3. Principles of Natural Justice



3.1 Explaining the above Constitutional provisions, the Supreme Court held that the rules of natural justice require that —
(1) charged employee should be given notice of the charges he is called upon to explain and the allegations on which those are based;
(2) evidence should be taken in the presence of the charged employee;
(3) he should be given opportunity to cross-examine the prosecution witnesses;
(4) he should have the opportunity of adducing all relevant evidence on which he relies;
(5) no material should be relied on against him without giving him an opportunity of explaining such material.

3.2 Principles of Natural Justice operate in areas not covered by any rule or law; they do not supplant the law but only supplement it.

3.3 The following are the two important basic principles of natural justice:
(i) No one can be a judge in his own cause (‘Nemo debet essa judex in propria cause’),
(ii) Hear the other side (‘Audi Alteram Partem’).

3.4 The principle, ‘No one can be a judge in his own cause’ implies that the accuser must not sit in judgment on the accused. The judge can under no circumstances combine in himself the roles of judge and jury, of judge and witness or judge and prosecutor. He must be totally free from any bias. Bias can be of three types: (a) a pecuniary interest, (b) a personal interest, and (c) a general interest, in the subject matter brought before him for decision. Bias is relevant not only in the disciplinary authority but also in the inquiry officer even where the inquiry officer is a different person from the disciplinary authority.

3.5 The second principle, ‘Hear the other side’ means (a) that a judge must hear both sides and must not hear one side in the absence of the other. It means that the delinquent Government servant has a notice of the charges he is called upon to explain and the allegations on which those are based; (b) that he has access to all relevant evidence that he wishes to adduce; (c) that he is given the opportunity to cross-examine the prosecution witnesses and to produce witnesses in defence and offer himself for examination; (d) that no evidence should be recorded behind his back but all of it should be taken in his presence; and (e) that no materials should be relied on against him without his being given an opportunity of explaining them.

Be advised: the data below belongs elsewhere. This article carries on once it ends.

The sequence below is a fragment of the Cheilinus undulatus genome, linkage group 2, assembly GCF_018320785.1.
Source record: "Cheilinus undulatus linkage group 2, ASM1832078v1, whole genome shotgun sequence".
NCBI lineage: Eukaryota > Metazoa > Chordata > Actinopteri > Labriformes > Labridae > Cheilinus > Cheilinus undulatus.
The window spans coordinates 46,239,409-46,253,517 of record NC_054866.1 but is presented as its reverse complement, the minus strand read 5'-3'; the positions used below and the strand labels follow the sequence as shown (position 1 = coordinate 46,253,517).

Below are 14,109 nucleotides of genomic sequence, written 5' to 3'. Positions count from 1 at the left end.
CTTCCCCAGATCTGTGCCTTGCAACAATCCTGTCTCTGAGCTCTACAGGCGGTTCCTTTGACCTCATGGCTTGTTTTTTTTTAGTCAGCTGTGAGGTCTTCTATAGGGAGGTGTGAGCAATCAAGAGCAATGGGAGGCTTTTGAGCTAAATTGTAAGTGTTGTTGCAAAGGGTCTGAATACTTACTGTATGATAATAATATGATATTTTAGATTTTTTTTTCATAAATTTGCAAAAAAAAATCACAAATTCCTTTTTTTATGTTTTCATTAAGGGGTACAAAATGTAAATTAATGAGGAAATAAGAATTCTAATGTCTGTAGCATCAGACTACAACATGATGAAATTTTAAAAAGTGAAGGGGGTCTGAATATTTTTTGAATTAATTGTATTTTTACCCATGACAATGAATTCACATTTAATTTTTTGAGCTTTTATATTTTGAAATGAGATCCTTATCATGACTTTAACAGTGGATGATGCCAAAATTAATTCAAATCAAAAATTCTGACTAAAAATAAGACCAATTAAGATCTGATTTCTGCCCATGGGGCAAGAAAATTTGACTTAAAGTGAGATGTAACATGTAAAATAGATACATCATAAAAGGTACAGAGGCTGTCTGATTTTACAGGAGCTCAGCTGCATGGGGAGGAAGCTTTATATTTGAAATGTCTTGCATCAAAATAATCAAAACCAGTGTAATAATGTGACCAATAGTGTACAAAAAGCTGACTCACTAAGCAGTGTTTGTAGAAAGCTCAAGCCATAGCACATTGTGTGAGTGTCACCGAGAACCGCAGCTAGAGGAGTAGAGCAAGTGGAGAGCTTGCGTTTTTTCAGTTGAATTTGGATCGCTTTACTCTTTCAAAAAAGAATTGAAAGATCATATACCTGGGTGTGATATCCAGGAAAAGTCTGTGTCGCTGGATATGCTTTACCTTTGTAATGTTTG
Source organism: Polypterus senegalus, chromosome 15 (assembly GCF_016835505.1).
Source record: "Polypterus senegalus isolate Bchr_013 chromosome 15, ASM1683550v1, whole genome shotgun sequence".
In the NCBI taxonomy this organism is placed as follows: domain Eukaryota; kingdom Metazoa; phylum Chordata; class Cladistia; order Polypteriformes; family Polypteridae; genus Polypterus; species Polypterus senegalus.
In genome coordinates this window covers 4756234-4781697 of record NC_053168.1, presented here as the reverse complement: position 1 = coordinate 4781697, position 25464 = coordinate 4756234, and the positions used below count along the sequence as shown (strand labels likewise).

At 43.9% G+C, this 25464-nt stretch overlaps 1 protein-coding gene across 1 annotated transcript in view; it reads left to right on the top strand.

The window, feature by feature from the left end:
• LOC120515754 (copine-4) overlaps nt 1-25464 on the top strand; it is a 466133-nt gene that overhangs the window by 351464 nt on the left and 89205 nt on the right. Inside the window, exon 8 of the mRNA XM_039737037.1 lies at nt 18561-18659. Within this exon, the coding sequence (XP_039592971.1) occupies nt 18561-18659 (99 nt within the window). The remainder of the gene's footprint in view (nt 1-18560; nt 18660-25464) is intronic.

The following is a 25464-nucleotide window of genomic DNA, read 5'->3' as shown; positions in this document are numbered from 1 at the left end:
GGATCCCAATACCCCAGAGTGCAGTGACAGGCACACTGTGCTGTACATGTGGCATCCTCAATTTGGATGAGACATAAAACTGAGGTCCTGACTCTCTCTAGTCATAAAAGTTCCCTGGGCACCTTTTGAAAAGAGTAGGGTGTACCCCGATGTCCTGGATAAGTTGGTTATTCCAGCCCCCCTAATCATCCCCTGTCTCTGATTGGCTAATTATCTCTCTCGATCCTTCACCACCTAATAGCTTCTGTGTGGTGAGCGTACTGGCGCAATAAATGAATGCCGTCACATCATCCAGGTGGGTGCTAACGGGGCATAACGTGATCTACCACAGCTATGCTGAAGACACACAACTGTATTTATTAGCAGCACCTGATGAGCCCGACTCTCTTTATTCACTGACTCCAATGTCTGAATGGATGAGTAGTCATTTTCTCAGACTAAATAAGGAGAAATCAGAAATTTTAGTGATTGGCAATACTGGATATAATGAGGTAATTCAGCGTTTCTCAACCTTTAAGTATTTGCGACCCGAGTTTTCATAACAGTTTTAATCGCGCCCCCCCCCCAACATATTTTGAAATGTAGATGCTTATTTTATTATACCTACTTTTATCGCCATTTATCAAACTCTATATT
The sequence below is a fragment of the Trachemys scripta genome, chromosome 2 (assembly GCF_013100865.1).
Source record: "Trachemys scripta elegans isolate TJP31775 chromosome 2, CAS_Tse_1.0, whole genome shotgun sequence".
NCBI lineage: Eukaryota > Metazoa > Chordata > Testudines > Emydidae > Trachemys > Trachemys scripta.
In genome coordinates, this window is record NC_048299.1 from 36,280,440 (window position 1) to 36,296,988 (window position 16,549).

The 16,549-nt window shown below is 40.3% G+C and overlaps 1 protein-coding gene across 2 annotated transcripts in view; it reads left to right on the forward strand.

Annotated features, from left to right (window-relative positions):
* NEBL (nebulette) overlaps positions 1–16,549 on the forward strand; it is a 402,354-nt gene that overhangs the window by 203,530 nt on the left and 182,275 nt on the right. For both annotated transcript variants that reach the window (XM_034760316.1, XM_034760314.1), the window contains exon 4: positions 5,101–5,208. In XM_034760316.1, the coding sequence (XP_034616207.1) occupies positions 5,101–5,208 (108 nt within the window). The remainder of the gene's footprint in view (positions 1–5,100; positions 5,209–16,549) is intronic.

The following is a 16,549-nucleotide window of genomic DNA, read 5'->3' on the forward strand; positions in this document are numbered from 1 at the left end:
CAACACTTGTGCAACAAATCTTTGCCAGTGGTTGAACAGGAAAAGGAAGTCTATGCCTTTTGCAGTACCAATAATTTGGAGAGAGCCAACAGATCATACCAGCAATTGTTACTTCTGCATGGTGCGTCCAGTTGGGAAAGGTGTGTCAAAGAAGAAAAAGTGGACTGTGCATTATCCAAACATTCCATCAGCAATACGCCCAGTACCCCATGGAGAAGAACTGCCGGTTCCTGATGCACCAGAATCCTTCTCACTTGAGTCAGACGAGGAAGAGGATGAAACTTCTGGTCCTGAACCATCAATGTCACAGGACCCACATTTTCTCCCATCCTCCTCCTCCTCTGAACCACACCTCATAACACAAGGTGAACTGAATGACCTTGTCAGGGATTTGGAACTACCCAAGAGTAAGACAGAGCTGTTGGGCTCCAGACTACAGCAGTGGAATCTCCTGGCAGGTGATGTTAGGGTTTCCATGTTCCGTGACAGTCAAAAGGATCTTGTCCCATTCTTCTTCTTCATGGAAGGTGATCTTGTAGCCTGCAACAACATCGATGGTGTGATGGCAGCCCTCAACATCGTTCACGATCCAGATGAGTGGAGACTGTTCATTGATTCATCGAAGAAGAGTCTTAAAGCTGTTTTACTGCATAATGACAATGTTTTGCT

3.6 The following further principles emerge from a consideration of what is stated above: (i) that the decision must be made in good faith and (ii) an order must be a speaking order.

3.7 The principle that the decision must be made in good faith implies that the judge has bestowed due consideration to the facts and evidence adduced during the inquiry and has not taken into account any extraneous matter not adduced during the inquiry and that he has arrived at the decision without favour to any of the parties.

3.8 The principle that the order must be a speaking order is based on the premise that whether the judge has considered all the aspects of a matter before him can be ascertained only if the order which he makes is a speaking order. The requirement of making a speaking order will minimise the possibility of arbitrary exercise of power as the necessary search for reasons will ensure reasonableness. Reasons are the links between the materials on which certain conclusions are based and the actual conclusions. They disclose how the mind is applied to the subject matter while arriving at a decision.

3.9 The provisions of the C.C.A. Rules in fact satisfy the requirements and the principles of natural justice will be satisfied if the procedures laid down in the Andhra Pradesh Civil Services (Classification, Control and Appeal) Rules, 1991 are scrupulously followed.

3.10 The Supreme Court, in Union of India vs. T.R. Verma, AIR 1957 SC 882 has summarised the principles of natural justice thus: “Stating it broadly and without intending it to be exhaustive, it may be observed that rules of natural justice require that a party should have the opportunity of adducing all relevant evidence on which he relies, that the evidence of the opponent should be taken in his presence, and that he should be given the opportunity of cross-examining the witness examined by that party, and that no material should be relied on against him without his being given an opportunity of explaining them.”

3.11 Hence, the rules of natural justice are violated:
(a) where the inquiry is confidential and is held ex parte (without valid reasons) or the witnesses are examined in the absence of the charged officer;
(b) where the charged officer is denied the right to call material defence witnesses or to cross-examine the prosecution witnesses, or he is not given sufficient time to answer the charges, or the Inquiry Officer acts upon documents not disclosed to the charged officer;
(c) where the Inquiry Officer has a personal bias against the person charged.

3.12 However, in this connection, the famous dictum of Lord Denning, Master of the Rolls in the case of R vs. Secretary of State for Home Department, (1973) 3 All ER 796 of the Court of Appeal, Civil Division, published in the All England Law Reports, that “Rules of natural justice must not be stretched too far. Only too often the people who have done wrong seek to invoke the rules of natural justice so as to avoid the consequences”, approvingly quoted by the Supreme Court of India in the case of H.C. Sarin vs. Union of India, AIR 1976 SC 1686, sounds pragmatic.